If the claimant does not proceed to adjudication in respect of this payment claim, the claimant is entitled to claim interest for each day of delay immediately following the due date for payment in subsequent payment claims.

The magic of s67P interest

In an age where the banks are offering annual deposit interest rates in the low single digits, the QBCC Act Section 67P penalty rates are generous at around 12.3% p.a. compounded daily.

Where applicable QBCC Act Section 67P provides a significant deterrent to respondents which wish to delay payment of progress payments.

Many claimants ignore their entitlement to interest in progress claims even where this can be a significant sum of money.

If you’re not claiming the appropriate interest rate on overdue payment claims, you’re doing yourself a financial disservice.

Get in touch for more information.

Adjudicate Assist is a specialist company dealing with all aspects of security of payment legislation throughout Australia and providing expert help to those wishing to utilise the Building and Construction Industry Payments Act. Get in touch today.

If in doubt – seek expert assistance from Adjudicate Assist.

Having the appropriate building licence is important

Having the correct building licence is vital if you are to be successful in construction adjudication.

In simple terms, if you need a Queensland Building & Construction Commission (“QBCC”) licence for the work that you do, then you will be unable to use the Building and Construction Industry Payments Act (“BCIPA”) to recover payments if you do not hold that building licence.


A recent Queensland Supreme Court judgement determined that the requirement to hold a building licence as a precondition to entitlement to use the BCIPA extends to licencing jurisdictions other than QBCC; e.g. Electrical licencing.

You may be surprised to know that a not uncommon problem is that whilst the individual owner of a company may be licensed, the company which is making the payment claim is sometimes not itself licensed, and therefore not entitled to receive payment under the BCIPA or otherwise.

Claimants must be clear as to the requirements to hold a specific building licence for the work that they do.

Generally speaking, even if your licence has been suspended or cancelled but you held a valid building licence at the time you carried out the relevant work, then you will be able to use the BCIPA.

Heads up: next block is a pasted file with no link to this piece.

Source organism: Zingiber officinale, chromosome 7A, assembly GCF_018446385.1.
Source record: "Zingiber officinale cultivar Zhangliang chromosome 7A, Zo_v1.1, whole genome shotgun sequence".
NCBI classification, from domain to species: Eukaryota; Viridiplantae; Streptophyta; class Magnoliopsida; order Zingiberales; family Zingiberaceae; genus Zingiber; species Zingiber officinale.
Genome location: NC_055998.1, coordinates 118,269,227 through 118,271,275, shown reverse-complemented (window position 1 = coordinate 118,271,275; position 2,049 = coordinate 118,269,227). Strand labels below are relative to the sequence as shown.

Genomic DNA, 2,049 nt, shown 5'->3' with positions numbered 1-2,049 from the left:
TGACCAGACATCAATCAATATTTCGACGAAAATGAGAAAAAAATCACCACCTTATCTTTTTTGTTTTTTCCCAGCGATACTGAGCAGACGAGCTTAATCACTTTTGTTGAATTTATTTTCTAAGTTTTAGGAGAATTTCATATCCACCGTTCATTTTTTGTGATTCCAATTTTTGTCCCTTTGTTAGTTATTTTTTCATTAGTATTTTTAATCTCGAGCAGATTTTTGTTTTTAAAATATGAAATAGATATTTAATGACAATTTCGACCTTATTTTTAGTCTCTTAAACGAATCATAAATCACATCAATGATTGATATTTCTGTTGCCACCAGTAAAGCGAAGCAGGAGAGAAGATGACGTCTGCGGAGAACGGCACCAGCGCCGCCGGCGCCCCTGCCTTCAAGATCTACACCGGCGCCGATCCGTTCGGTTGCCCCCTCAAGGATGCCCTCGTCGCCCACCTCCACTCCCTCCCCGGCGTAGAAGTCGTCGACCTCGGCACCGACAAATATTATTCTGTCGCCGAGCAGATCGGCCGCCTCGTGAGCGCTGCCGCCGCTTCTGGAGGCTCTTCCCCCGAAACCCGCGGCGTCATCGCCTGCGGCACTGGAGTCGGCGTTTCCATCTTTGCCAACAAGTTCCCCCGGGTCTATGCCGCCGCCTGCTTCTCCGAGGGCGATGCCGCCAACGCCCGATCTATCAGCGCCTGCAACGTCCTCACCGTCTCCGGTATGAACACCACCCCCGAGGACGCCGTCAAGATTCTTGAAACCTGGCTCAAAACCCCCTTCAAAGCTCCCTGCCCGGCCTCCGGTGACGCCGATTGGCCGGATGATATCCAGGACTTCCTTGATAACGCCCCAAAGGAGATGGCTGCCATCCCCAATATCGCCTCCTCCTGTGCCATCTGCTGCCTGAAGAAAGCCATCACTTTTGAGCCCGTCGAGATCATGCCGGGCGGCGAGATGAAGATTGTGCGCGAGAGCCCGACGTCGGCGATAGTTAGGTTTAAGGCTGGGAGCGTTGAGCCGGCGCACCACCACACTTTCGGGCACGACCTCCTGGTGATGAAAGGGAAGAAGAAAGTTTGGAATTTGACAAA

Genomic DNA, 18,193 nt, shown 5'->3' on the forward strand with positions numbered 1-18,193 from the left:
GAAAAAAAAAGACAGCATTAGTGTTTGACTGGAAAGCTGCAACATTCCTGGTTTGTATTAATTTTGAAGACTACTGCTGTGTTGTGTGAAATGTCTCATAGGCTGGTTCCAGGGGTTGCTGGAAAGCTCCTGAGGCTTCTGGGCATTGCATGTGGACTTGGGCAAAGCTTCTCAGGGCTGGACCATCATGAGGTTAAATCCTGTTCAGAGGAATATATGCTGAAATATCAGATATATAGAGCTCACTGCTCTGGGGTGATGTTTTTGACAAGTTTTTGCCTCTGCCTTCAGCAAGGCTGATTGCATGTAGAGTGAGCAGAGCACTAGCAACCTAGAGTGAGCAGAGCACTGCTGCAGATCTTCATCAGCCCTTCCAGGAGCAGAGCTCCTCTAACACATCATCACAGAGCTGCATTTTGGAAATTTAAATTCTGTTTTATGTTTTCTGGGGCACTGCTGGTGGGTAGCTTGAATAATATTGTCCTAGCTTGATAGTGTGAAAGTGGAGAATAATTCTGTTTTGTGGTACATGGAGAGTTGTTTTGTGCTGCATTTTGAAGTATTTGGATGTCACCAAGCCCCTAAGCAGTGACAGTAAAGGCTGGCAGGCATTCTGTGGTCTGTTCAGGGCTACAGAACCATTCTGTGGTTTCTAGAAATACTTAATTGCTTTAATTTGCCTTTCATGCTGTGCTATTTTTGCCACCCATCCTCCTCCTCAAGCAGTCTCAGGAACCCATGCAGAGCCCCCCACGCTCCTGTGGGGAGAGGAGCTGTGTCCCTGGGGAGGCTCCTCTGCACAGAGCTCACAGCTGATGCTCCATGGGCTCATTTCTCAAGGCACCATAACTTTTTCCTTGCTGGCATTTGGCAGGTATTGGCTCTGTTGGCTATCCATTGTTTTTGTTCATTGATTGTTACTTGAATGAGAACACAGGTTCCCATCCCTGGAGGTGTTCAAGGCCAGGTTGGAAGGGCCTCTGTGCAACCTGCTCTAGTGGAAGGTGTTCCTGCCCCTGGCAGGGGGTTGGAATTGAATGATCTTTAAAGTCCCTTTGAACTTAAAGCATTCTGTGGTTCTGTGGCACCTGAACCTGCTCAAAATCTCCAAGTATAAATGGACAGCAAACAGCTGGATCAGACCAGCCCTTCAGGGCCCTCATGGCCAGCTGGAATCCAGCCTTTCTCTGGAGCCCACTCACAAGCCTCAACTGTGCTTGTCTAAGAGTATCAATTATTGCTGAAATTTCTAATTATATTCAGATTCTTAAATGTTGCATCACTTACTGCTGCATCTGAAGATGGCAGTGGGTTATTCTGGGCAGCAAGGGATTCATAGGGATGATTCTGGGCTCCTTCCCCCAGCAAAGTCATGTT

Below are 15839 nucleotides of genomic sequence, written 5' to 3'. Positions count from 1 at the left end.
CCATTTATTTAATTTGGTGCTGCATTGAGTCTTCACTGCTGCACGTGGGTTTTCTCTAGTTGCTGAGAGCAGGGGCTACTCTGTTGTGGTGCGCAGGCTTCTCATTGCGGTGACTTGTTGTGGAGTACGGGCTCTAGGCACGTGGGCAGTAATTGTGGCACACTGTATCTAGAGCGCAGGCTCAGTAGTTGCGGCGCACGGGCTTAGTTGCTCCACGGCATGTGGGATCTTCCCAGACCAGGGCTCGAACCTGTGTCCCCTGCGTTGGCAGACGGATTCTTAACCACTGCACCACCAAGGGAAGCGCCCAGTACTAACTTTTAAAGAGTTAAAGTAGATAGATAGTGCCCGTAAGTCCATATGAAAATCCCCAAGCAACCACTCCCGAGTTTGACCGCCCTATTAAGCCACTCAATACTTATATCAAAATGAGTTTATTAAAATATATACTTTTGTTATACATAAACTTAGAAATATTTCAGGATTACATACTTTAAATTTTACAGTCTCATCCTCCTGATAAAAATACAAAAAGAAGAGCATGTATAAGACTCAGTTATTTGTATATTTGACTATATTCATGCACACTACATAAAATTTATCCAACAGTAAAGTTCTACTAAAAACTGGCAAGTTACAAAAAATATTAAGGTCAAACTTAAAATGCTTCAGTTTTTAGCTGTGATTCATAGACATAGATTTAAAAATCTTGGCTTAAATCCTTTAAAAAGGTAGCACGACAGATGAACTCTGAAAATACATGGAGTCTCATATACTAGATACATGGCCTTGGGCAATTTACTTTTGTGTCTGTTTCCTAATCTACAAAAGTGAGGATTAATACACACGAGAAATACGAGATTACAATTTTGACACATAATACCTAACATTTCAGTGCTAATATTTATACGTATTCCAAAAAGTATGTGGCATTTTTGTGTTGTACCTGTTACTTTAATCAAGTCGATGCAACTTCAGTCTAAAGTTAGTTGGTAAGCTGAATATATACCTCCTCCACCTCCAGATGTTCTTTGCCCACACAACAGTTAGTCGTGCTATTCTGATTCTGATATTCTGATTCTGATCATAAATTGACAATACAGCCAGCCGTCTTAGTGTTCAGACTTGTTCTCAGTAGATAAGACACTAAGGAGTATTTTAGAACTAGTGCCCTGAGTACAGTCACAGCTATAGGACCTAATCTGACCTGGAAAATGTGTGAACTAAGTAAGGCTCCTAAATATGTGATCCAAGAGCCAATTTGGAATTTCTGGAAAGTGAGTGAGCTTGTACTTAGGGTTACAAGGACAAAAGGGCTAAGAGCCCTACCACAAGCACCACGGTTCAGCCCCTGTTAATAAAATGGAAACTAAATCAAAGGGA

If in doubt – seek expert assistance from Adjudicate Assist.

Help vital to successful adjudication

It has never been more important to seek help preparing for adjudication under the Building and Construction Industry Payments Act (“BCIPA”).

Help vital to success in adjudication

Monthly adjudication statistics published by the Queensland Building and Construction Commission (“QBCC”) for January 2016 indicate that approximately 31.5% of all adjudication applications made to QBCC are withdrawn before being referred to an adjudicator because of application validation issues. Additionally, 18% of all adjudication decisions released the adjudicator found that there was no jurisdiction.

Put another way, this means that approximately 40% of all adjudication applications made to QBCC do not result in any decision because of validation issues that could easily be avoided if expert help had been requested.

Claimants need to ensure that their applications tick all the boxes before being submitted, to avoid unnecessary disappointment and wasting of money on doomed adjudication applications.

Adjudicate Assist CAN help you!

Adjudicate Assist can offer assistance for the claimant or the respondent with the adjudication process by trained ADJUDICATORS.  All consultants are highly experienced in the adjudication process and are aware of the criteria required for recovering or defending payment under the Act – don’t settle for second best and be disadvantaged!

If in doubt – seek expert assistance from Adjudicate Assist.